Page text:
Go Barbara Hillary: gender on ice-explorers, thinkers & artists

by ABCCmain on February 21, 2012

Cool, thoughtful and smart articles, art, analysis and research on the Antarctic and Arctic out there: Gender on Ice, in S&F (The Scholar & Feminist Online webjournal) published by Barnard Center for Research on Women, 2008. Guest edited by Lisa Bloom, Elena Glasberg and Laura Kay. See the stunning gender on ice gallery.

photo: Andrea Juan

Check out Laura Kay’s interview with Barbara Hillary, the first black woman to physically go to the Geographic North Pole in 2007 (and the Antarctic in 2011 at age 75) and her challenges and triumphs in “What it Takes to Get There”. Barbara shares her mantra to “make your own window clean before you criticize others” and mentions a great quote from Paul D. Miller (DJ Spooky) on “urban deprogramming” in the Antarctic.  It did and does take a hell of a lot to get to the Antarctic. For some it’s harder or way less accessible than others due to gender, race, class and more. I think for many of us lucky to have been there want to share even a part of what we saw, heard, did, felt, smelled and tasted. It’s our duty–I sometimes question if humans should go, if we should have gone. We did though.

Some artists who go to the Antarctic have been linked with national endeavors (including in early expeditions for ‘empire’) and scientific (at times military or quasi-military government) polar programs as artists in residence. I can’t say I observe nationalism in Antarctic art, especially photography since it is so relatively new. Except perhaps for the perfunctory century old flag-at-the-pole photos. But how could I criticize a ‘been there’ picture documenting an irrefutable feat and recognizing the ‘sponsor’. In contemporary and even early art of the Antarctic I observe awe, reflection, intelligent care, gentle pride, warnings or irony. New Zealand and Australian’s artists (Lisa Roberts: terrific) might have Antarctica more focused or ‘real’ in their minds’ eye or have produced relatively more “Antarctic” art since the continent is geographically closer and likely there are more people from their small nations who have been to the Antarctic vs. nations like the US or Canada. Having said that, this is a rocking major project by American artist Lita Albuquerque called Stellar Axis. http://www.stellaraxis.com/

“The Stellar Axis Expedition included a team of experts, researchers and artists with Albuquerque at the helm.  Their purpose was to pursue and materialize an artwork and ephemeral event on a scale and in a place that was completely unprecedented ... sweepingly powerful, poetic and concrete gesture that materialized our often unseen relationships to our planet, our universe and ourselves”. 

I liked how on our VIEW Foundation clean-up project, Wendy was known as cook and artist. A bonus. No fuss about titles.  She was not attached to an official national program, apart from being Canadian, hosted by Russians, on an ‘international’ island “owned” by no-one. Wendy made art in food, gestures and the sometimes delicate dance of gender, class and international relations.  She conceived an art project over that summer but you’re going to have to wait for the book to get a glimpse of it.  Some Russians gave gifts of beautiful unique objects-decorated earrings and drawings.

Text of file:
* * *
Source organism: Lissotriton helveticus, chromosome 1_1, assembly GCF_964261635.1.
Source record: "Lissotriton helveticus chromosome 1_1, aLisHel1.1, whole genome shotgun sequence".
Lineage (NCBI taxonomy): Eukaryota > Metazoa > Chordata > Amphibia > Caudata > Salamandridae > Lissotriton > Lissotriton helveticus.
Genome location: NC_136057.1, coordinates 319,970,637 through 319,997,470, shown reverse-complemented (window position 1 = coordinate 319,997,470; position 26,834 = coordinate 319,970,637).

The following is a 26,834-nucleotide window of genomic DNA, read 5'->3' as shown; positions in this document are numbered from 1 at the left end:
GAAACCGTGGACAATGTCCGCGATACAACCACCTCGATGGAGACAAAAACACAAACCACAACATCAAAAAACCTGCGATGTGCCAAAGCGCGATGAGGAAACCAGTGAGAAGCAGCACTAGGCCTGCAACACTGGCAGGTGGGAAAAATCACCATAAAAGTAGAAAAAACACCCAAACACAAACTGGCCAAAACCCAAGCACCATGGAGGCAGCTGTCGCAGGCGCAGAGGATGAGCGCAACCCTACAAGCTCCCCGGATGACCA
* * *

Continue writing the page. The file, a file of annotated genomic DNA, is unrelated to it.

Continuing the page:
Discuss: Imagining Antarctica and images of Antarctica. Several smart and traveled Canadians have asked me, “How cold was it up there?”  Typically Canadian—obsessed with the weather—but atypically geographically-challenged. We think Arctic when we think of the poles perhaps because we are inclined, I suggest, to think ‘up North”.

Wendy cooking a cool Letter project: Voices at Hand

by ABCCmain on February 09, 2012

Wendy Trusler, Antarctic Book of Cooking and Cleaning co-writer, visual artist, cook & food stylist extraordinaire has been busy these past days with another of her projects: a performance residency at the Thomas J. Bata Library and Peter Gzowski College at Trent University, Peterborough:

“Part art installation, part performance residency and part travelling archive, Voices at Hand is an ongoing project examining the essence of why we keep letters. Unpredictable and spontaneous, personal yet wonderfully public; artist Wendy Trusler’s blog posts chronicle her day to day finds from one city to the next.”

She read an unsent letter she wrote in Antarctica to iconic Canadian broadcaster Peter Gzowski when he was alive and CBC’s Morningside host.  It never got to him but it has been heard.  Wendy collects letters, does this clever and witty categorization of them, reads some gems live and for this Voices at Hand residency did a subversive act: she provided pens paper and stamps and encouraged students to write old-school.

  Photos: Wendy Trusler

So far Wendy’s collected over 3,600 letters spanning 187 years. She also read letters from the Trent University Archive.

Thank goodness she collects, keeps and publicly explores things like such letters and scraps of paper such as one with a Caipirinha recipe a Glaciologist’s scrawled on it that will be part of our upcoming Antarctic food and cultural history book.

Long live letters and archives.

Here is what Scott wrote to his wife in his final letter of March 1912 (Scott Polar Research Institute)

“Dear, it is not easy to write because of the cold – 70 degrees below zero and nothing but the shelter of our tent. You know I have loved you; you know my thoughts must have constantly dwelt on you… the worst aspect of this situation is that I shall not see you again – the inevitable must be faced.”